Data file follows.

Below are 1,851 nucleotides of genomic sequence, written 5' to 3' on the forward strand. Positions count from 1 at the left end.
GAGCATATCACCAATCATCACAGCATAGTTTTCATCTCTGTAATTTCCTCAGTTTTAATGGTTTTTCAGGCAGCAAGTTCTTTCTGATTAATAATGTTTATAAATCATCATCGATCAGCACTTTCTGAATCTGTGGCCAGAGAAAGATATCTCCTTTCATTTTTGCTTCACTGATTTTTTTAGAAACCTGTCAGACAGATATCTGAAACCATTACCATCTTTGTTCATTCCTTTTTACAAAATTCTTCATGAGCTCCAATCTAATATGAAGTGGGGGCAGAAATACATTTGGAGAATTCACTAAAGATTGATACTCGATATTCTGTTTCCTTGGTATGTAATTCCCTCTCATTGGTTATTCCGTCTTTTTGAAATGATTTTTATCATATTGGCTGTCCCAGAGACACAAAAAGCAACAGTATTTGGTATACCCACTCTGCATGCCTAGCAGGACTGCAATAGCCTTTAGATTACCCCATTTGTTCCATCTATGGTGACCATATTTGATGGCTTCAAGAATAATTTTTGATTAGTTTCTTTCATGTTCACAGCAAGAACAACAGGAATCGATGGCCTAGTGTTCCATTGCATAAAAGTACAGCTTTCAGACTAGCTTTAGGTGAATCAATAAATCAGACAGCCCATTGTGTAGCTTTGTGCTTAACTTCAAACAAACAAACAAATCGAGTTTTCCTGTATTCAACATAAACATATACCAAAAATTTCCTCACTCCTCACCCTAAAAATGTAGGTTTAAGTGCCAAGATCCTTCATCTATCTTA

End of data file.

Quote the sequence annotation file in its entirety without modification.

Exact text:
Below are 1,851 nucleotides of genomic sequence, written 5' to 3' on the forward strand. Positions count from 1 at the left end.
GAGCATATCACCAATCATCACAGCATAGTTTTCATCTCTGTAATTTCCTCAGTTTTAATGGTTTTTCAGGCAGCAAGTTCTTTCTGATTAATAATGTTTATAAATCATCATCGATCAGCACTTTCTGAATCTGTGGCCAGAGAAAGATATCTCCTTTCATTTTTGCTTCACTGATTTTTTTAGAAACCTGTCAGACAGATATCTGAAACCATTACCATCTTTGTTCATTCCTTTTTACAAAATTCTTCATGAGCTCCAATCTAATATGAAGTGGGGGCAGAAATACATTTGGAGAATTCACTAAAGATTGATACTCGATATTCTGTTTCCTTGGTATGTAATTCCCTCTCATTGGTTATTCCGTCTTTTTGAAATGATTTTTATCATATTGGCTGTCCCAGAGACACAAAAAGCAACAGTATTTGGTATACCCACTCTGCATGCCTAGCAGGACTGCAATAGCCTTTAGATTACCCCATTTGTTCCATCTATGGTGACCATATTTGATGGCTTCAAGAATAATTTTTGATTAGTTTCTTTCATGTTCACAGCAAGAACAACAGGAATCGATGGCCTAGTGTTCCATTGCATAAAAGTACAGCTTTCAGACTAGCTTTAGGTGAATCAATAAATCAGACAGCCCATTGTGTAGCTTTGTGCTTAACTTCAAACAAACAAACAAATCGAGTTTTCCTGTATTCAACATAAACATATACCAAAAATTTCCTCACTCCTCACCCTAAAAATGTAGGTTTAAGTGCCAAGATCCTTCATCTATCTTA